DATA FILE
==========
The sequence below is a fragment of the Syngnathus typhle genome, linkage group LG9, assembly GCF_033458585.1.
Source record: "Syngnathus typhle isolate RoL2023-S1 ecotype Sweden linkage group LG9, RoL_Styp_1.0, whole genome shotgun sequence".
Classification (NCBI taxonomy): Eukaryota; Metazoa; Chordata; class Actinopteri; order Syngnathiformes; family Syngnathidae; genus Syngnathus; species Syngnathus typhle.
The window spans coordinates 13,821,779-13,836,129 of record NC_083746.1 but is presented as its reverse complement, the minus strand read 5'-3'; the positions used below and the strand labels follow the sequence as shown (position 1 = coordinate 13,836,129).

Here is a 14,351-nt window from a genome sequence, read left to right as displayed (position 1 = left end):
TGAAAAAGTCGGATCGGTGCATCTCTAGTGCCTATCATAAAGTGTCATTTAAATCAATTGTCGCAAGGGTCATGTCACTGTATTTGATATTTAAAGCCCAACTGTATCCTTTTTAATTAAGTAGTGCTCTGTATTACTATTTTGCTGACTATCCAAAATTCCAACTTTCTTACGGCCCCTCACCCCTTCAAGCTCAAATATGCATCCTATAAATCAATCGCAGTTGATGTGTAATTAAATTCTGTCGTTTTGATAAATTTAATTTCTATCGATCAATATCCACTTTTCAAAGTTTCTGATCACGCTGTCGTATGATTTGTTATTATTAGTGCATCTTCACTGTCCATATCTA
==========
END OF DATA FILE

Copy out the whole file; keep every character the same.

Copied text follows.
The sequence below is a fragment of the Syngnathus typhle genome, linkage group LG9, assembly GCF_033458585.1.
Source record: "Syngnathus typhle isolate RoL2023-S1 ecotype Sweden linkage group LG9, RoL_Styp_1.0, whole genome shotgun sequence".
Classification (NCBI taxonomy): Eukaryota; Metazoa; Chordata; class Actinopteri; order Syngnathiformes; family Syngnathidae; genus Syngnathus; species Syngnathus typhle.
The window spans coordinates 13,821,779-13,836,129 of record NC_083746.1 but is presented as its reverse complement, the minus strand read 5'-3'; the positions used below and the strand labels follow the sequence as shown (position 1 = coordinate 13,836,129).

Here is a 14,351-nt window from a genome sequence, read left to right as displayed (position 1 = left end):
TGAAAAAGTCGGATCGGTGCATCTCTAGTGCCTATCATAAAGTGTCATTTAAATCAATTGTCGCAAGGGTCATGTCACTGTATTTGATATTTAAAGCCCAACTGTATCCTTTTTAATTAAGTAGTGCTCTGTATTACTATTTTGCTGACTATCCAAAATTCCAACTTTCTTACGGCCCCTCACCCCTTCAAGCTCAAATATGCATCCTATAAATCAATCGCAGTTGATGTGTAATTAAATTCTGTCGTTTTGATAAATTTAATTTCTATCGATCAATATCCACTTTTCAAAGTTTCTGATCACGCTGTCGTATGATTTGTTATTATTAGTGCATCTTCACTGTCCATATCTA